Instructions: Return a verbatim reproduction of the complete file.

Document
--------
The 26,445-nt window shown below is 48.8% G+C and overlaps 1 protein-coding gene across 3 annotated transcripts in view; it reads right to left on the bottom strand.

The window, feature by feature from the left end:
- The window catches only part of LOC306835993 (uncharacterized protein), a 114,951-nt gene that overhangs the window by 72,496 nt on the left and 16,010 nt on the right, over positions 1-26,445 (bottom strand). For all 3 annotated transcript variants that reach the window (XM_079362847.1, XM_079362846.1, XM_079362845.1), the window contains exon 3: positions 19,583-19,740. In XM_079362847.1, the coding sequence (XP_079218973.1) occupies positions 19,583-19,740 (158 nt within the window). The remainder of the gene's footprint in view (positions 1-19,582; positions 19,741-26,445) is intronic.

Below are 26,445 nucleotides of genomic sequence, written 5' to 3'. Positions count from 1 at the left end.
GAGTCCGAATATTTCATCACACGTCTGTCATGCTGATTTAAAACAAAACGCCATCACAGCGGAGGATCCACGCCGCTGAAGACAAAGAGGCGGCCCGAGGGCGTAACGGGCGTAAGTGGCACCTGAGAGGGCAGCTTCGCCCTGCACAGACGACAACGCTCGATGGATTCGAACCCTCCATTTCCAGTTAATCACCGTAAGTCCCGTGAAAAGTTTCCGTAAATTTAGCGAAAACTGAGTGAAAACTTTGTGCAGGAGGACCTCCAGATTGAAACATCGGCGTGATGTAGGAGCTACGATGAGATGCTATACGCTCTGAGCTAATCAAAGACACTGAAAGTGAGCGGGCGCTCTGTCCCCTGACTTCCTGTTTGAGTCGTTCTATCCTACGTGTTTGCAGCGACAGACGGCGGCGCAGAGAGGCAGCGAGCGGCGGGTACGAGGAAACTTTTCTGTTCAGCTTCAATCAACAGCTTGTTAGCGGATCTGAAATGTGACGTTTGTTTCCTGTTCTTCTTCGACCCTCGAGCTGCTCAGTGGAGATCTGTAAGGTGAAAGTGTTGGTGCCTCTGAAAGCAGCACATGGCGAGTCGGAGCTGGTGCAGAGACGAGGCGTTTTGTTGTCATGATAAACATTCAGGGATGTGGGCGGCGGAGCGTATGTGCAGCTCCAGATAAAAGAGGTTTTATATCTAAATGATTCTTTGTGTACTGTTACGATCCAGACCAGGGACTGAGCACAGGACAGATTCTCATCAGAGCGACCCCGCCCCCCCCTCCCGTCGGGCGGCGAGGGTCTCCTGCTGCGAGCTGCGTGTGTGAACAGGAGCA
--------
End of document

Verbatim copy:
The 26,445-nt window shown below is 48.8% G+C and overlaps 1 protein-coding gene across 3 annotated transcripts in view; it reads right to left on the bottom strand.

The window, feature by feature from the left end:
- The window catches only part of LOC306835993 (uncharacterized protein), a 114,951-nt gene that overhangs the window by 72,496 nt on the left and 16,010 nt on the right, over positions 1-26,445 (bottom strand). For all 3 annotated transcript variants that reach the window (XM_079362847.1, XM_079362846.1, XM_079362845.1), the window contains exon 3: positions 19,583-19,740. In XM_079362847.1, the coding sequence (XP_079218973.1) occupies positions 19,583-19,740 (158 nt within the window). The remainder of the gene's footprint in view (positions 1-19,582; positions 19,741-26,445) is intronic.

Below are 26,445 nucleotides of genomic sequence, written 5' to 3'. Positions count from 1 at the left end.
GAGTCCGAATATTTCATCACACGTCTGTCATGCTGATTTAAAACAAAACGCCATCACAGCGGAGGATCCACGCCGCTGAAGACAAAGAGGCGGCCCGAGGGCGTAACGGGCGTAAGTGGCACCTGAGAGGGCAGCTTCGCCCTGCACAGACGACAACGCTCGATGGATTCGAACCCTCCATTTCCAGTTAATCACCGTAAGTCCCGTGAAAAGTTTCCGTAAATTTAGCGAAAACTGAGTGAAAACTTTGTGCAGGAGGACCTCCAGATTGAAACATCGGCGTGATGTAGGAGCTACGATGAGATGCTATACGCTCTGAGCTAATCAAAGACACTGAAAGTGAGCGGGCGCTCTGTCCCCTGACTTCCTGTTTGAGTCGTTCTATCCTACGTGTTTGCAGCGACAGACGGCGGCGCAGAGAGGCAGCGAGCGGCGGGTACGAGGAAACTTTTCTGTTCAGCTTCAATCAACAGCTTGTTAGCGGATCTGAAATGTGACGTTTGTTTCCTGTTCTTCTTCGACCCTCGAGCTGCTCAGTGGAGATCTGTAAGGTGAAAGTGTTGGTGCCTCTGAAAGCAGCACATGGCGAGTCGGAGCTGGTGCAGAGACGAGGCGTTTTGTTGTCATGATAAACATTCAGGGATGTGGGCGGCGGAGCGTATGTGCAGCTCCAGATAAAAGAGGTTTTATATCTAAATGATTCTTTGTGTACTGTTACGATCCAGACCAGGGACTGAGCACAGGACAGATTCTCATCAGAGCGACCCCGCCCCCCCCTCCCGTCGGGCGGCGAGGGTCTCCTGCTGCGAGCTGCGTGTGTGAACAGGAGCA